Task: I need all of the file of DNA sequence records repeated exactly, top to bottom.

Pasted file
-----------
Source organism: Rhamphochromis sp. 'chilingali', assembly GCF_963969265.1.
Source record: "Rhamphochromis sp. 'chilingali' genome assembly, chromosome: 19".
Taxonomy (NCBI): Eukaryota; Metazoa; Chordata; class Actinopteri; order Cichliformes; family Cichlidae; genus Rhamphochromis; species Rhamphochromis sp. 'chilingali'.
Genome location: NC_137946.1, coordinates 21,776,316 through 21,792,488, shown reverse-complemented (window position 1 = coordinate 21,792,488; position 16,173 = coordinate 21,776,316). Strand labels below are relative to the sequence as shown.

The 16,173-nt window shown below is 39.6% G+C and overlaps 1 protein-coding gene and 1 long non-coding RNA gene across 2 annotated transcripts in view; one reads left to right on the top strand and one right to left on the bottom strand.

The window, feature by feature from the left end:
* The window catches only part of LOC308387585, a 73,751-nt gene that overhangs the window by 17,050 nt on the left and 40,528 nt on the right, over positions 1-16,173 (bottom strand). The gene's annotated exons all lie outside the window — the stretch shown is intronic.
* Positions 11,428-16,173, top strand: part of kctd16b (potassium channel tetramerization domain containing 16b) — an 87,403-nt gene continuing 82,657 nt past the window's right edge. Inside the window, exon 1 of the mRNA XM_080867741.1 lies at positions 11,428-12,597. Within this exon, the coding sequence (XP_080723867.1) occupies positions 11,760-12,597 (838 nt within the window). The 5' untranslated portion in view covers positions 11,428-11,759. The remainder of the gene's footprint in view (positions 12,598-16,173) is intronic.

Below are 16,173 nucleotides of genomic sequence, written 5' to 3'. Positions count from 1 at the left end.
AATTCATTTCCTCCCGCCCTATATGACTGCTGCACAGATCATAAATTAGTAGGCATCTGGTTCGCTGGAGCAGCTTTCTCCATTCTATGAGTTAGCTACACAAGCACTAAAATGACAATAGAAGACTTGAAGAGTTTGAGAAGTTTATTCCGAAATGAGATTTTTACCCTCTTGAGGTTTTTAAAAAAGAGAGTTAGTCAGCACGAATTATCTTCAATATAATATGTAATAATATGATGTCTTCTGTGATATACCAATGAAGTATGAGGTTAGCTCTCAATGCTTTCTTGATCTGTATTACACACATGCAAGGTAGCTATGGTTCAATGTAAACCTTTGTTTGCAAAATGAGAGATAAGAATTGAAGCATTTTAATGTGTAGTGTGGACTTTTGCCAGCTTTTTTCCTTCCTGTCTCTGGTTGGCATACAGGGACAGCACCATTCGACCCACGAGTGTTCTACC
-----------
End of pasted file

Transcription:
Source organism: Rhamphochromis sp. 'chilingali', assembly GCF_963969265.1.
Source record: "Rhamphochromis sp. 'chilingali' genome assembly, chromosome: 19".
Taxonomy (NCBI): Eukaryota; Metazoa; Chordata; class Actinopteri; order Cichliformes; family Cichlidae; genus Rhamphochromis; species Rhamphochromis sp. 'chilingali'.
Genome location: NC_137946.1, coordinates 21,776,316 through 21,792,488, shown reverse-complemented (window position 1 = coordinate 21,792,488; position 16,173 = coordinate 21,776,316). Strand labels below are relative to the sequence as shown.

The 16,173-nt window shown below is 39.6% G+C and overlaps 1 protein-coding gene and 1 long non-coding RNA gene across 2 annotated transcripts in view; one reads left to right on the top strand and one right to left on the bottom strand.

The window, feature by feature from the left end:
* The window catches only part of LOC308387585, a 73,751-nt gene that overhangs the window by 17,050 nt on the left and 40,528 nt on the right, over positions 1-16,173 (bottom strand). The gene's annotated exons all lie outside the window — the stretch shown is intronic.
* Positions 11,428-16,173, top strand: part of kctd16b (potassium channel tetramerization domain containing 16b) — an 87,403-nt gene continuing 82,657 nt past the window's right edge. Inside the window, exon 1 of the mRNA XM_080867741.1 lies at positions 11,428-12,597. Within this exon, the coding sequence (XP_080723867.1) occupies positions 11,760-12,597 (838 nt within the window). The 5' untranslated portion in view covers positions 11,428-11,759. The remainder of the gene's footprint in view (positions 12,598-16,173) is intronic.

Below are 16,173 nucleotides of genomic sequence, written 5' to 3'. Positions count from 1 at the left end.
AATTCATTTCCTCCCGCCCTATATGACTGCTGCACAGATCATAAATTAGTAGGCATCTGGTTCGCTGGAGCAGCTTTCTCCATTCTATGAGTTAGCTACACAAGCACTAAAATGACAATAGAAGACTTGAAGAGTTTGAGAAGTTTATTCCGAAATGAGATTTTTACCCTCTTGAGGTTTTTAAAAAAGAGAGTTAGTCAGCACGAATTATCTTCAATATAATATGTAATAATATGATGTCTTCTGTGATATACCAATGAAGTATGAGGTTAGCTCTCAATGCTTTCTTGATCTGTATTACACACATGCAAGGTAGCTATGGTTCAATGTAAACCTTTGTTTGCAAAATGAGAGATAAGAATTGAAGCATTTTAATGTGTAGTGTGGACTTTTGCCAGCTTTTTTCCTTCCTGTCTCTGGTTGGCATACAGGGACAGCACCATTCGACCCACGAGTGTTCTACC